3.A colleague has suggested refitting the model after filtering out observation 200 from the data. Does this improve the model? Justify your answer. Is the removal of this observation reasonable? Why or why not? Does it change your answer to the previous question?

Irrespective of your answer here, the remaining analyses should be carried out with observation 200 removed.

yield∼B+I(1/Ca)+log(Cu)+log(Fe)+I(1/K)+I(1/Mg)+log(Mn)+Na+log(P)+log(Zn+)

in the l m() function to fit a second multiple linear regression model which uses transformations of some of the soil nutrient predictor variables. Does transforming the predictors provide an improved model? Justify your answer. Which of the possible predictor variables in this second model appear to have a statistically significant relationship with the response? Use a 10% significance level. How does this compare with your previous answer. (Note that these transformations were suggested by inspection of the individual bivariate relationships between each of the predictors and the yield. Each suggested transformation improved the linearity of the bivariate relationship.)

**Subset Selection:**

5.Using a forward step wise selection approach, choose an appropriate subset from the set of predictor variables used in the previous question (i.e. with some of the original variables transformed). Explain / justify your choice. Provide the summary of the linear model using this subset of predictors. Interpret all of the fitted model parameters.

**Hint: **There are several approaches that could be used in this question. It is possible to perform the forward step wise procedure manually but there are also many functions available that automate parts of the procedure. There are also several different criteria that can be used to select the variable to be added in each step and several different criteria that can indicate when it is appropriate to stop adding variables. You may use whichever tools and criteria you like as long as you explain clearly what you are doing and why. However, I suggest you use the reg sub sets() function in the leaps package and use adjusted R 2 to determine when to stop adding variables. This is reasonably straightforward and is consistent with the approach used in the ISLR text. NB If gy.fss is the object created from the output of your regsubsets() function then plot(gy.fss, scale=”adjr2″) and/or plot(summary(gy.fss)$adjr2) may be useful.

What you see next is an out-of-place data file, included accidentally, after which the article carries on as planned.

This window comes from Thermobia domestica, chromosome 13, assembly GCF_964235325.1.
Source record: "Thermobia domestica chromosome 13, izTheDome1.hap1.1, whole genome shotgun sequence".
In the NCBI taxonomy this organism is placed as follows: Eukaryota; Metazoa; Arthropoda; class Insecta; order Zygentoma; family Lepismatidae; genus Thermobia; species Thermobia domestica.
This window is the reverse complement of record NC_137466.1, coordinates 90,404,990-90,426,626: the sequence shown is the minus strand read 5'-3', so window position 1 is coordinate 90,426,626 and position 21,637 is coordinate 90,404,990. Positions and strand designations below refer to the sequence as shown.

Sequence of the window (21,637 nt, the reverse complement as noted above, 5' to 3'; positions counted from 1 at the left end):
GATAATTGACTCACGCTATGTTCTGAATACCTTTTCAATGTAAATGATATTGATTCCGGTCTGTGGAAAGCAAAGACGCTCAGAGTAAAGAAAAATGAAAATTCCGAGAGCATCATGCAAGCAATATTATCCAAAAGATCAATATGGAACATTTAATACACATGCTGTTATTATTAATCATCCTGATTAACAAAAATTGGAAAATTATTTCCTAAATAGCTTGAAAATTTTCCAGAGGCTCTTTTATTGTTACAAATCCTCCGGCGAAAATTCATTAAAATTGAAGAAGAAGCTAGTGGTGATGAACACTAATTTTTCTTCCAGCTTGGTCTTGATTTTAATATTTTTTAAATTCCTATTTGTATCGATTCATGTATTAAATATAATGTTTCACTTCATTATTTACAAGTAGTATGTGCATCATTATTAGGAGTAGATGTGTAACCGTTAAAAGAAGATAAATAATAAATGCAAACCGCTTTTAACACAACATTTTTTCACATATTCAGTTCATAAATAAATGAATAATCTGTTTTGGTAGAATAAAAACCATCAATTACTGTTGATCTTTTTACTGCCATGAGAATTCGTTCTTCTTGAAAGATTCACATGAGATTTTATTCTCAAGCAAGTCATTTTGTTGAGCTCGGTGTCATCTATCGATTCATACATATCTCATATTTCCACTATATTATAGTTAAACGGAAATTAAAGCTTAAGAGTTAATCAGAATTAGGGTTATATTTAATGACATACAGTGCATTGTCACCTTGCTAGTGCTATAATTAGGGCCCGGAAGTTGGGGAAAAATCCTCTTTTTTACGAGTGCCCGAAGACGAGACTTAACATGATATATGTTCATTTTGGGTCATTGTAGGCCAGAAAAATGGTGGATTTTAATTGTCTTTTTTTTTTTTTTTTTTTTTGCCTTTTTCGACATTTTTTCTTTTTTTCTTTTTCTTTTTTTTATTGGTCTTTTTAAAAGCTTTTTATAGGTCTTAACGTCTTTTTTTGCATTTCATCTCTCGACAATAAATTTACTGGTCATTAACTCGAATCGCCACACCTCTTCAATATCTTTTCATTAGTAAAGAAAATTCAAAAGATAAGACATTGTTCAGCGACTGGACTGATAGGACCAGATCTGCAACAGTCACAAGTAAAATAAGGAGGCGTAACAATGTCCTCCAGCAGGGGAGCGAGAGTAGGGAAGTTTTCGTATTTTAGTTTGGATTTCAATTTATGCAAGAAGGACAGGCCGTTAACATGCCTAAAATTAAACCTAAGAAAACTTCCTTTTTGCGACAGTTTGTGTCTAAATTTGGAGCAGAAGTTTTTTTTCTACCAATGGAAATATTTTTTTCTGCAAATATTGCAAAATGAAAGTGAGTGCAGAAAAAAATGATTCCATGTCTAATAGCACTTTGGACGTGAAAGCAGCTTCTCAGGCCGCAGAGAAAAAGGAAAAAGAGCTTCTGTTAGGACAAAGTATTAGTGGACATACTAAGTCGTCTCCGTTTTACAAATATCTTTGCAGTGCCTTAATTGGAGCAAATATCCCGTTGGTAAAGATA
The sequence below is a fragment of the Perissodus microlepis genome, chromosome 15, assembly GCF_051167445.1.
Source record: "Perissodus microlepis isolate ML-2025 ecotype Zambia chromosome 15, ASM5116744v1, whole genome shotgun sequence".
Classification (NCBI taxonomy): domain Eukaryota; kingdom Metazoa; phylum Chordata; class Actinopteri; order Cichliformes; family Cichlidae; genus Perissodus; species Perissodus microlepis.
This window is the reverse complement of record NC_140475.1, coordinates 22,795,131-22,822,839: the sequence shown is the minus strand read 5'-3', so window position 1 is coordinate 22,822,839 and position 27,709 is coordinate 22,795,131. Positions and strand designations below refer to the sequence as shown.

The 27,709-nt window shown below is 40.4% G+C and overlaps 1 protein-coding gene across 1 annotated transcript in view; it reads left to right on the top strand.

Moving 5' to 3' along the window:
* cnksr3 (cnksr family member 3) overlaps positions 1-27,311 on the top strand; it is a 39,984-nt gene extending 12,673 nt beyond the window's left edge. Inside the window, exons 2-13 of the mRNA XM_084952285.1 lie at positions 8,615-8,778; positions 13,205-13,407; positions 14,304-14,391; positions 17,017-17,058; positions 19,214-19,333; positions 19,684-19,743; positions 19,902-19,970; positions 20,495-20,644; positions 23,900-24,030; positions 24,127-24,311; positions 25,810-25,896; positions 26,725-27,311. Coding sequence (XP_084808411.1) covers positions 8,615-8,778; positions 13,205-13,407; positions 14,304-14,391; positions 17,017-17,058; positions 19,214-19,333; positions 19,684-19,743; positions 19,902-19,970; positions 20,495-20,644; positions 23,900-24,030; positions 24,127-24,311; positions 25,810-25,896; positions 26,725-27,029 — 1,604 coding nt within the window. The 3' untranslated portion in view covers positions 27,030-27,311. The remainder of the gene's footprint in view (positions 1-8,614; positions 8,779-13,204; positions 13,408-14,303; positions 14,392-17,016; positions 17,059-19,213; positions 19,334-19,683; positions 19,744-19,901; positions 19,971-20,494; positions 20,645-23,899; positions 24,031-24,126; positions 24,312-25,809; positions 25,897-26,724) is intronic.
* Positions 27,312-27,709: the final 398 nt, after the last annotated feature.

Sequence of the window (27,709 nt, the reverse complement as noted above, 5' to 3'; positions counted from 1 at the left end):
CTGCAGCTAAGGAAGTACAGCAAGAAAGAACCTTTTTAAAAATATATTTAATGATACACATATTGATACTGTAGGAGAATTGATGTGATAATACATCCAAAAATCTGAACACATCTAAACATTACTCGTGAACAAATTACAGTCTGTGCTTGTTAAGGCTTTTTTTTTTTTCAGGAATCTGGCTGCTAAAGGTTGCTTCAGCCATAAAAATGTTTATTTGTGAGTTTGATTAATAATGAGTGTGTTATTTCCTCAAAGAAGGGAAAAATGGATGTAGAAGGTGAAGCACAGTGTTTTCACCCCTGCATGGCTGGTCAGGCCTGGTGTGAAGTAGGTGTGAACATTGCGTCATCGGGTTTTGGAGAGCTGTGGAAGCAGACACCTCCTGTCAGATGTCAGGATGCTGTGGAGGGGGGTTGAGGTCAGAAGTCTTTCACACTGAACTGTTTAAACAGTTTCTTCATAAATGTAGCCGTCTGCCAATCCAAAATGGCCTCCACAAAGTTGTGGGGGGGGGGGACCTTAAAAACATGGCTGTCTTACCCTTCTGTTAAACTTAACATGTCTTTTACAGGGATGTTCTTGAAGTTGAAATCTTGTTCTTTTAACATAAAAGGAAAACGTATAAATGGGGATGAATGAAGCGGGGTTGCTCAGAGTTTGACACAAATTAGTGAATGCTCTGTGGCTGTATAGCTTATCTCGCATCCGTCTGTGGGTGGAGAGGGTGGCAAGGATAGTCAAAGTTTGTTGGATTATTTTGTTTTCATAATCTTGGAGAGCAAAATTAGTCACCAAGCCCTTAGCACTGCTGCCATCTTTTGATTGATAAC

**Model Regularisation:**

In this section you should again be using the set of predictor variables with some of the original variables transformed.

6.Use glmnet() to fit LASSO models for a collection of λ values (as automatically selected by glmnet()). Plot the resulting object to display the model coefficients as a function of their L 1 norm. Interpret this plot.

Hint: This means that you should be explaining what is plotted (axes, lines, points, labels) and what this plot therefore tells you about this example.)

7.Use cv.glmnet() to explore how the estimated Mean Squared Error changes as a function of the shrinkage parameter, λ. Plot the resulting object and interpret this plot. Select a λ value that corresponds to a model exhibiting an appropriate trade-off between performance and regularisation. What are the model coefficients for the selected model?

**STAT6020 Predictive Analytics Assignment 1 – New Castle University Australia.**

8.Fit a multiple regression model using only those variables suggested by the LASSO model you described in the previous item. Are these the same variables that were suggested by the forward step wise procedure for a model with the same number of variables? Briefly explain how and why the model coefficients for this multiple regression model are different to the LASSO model coefficients?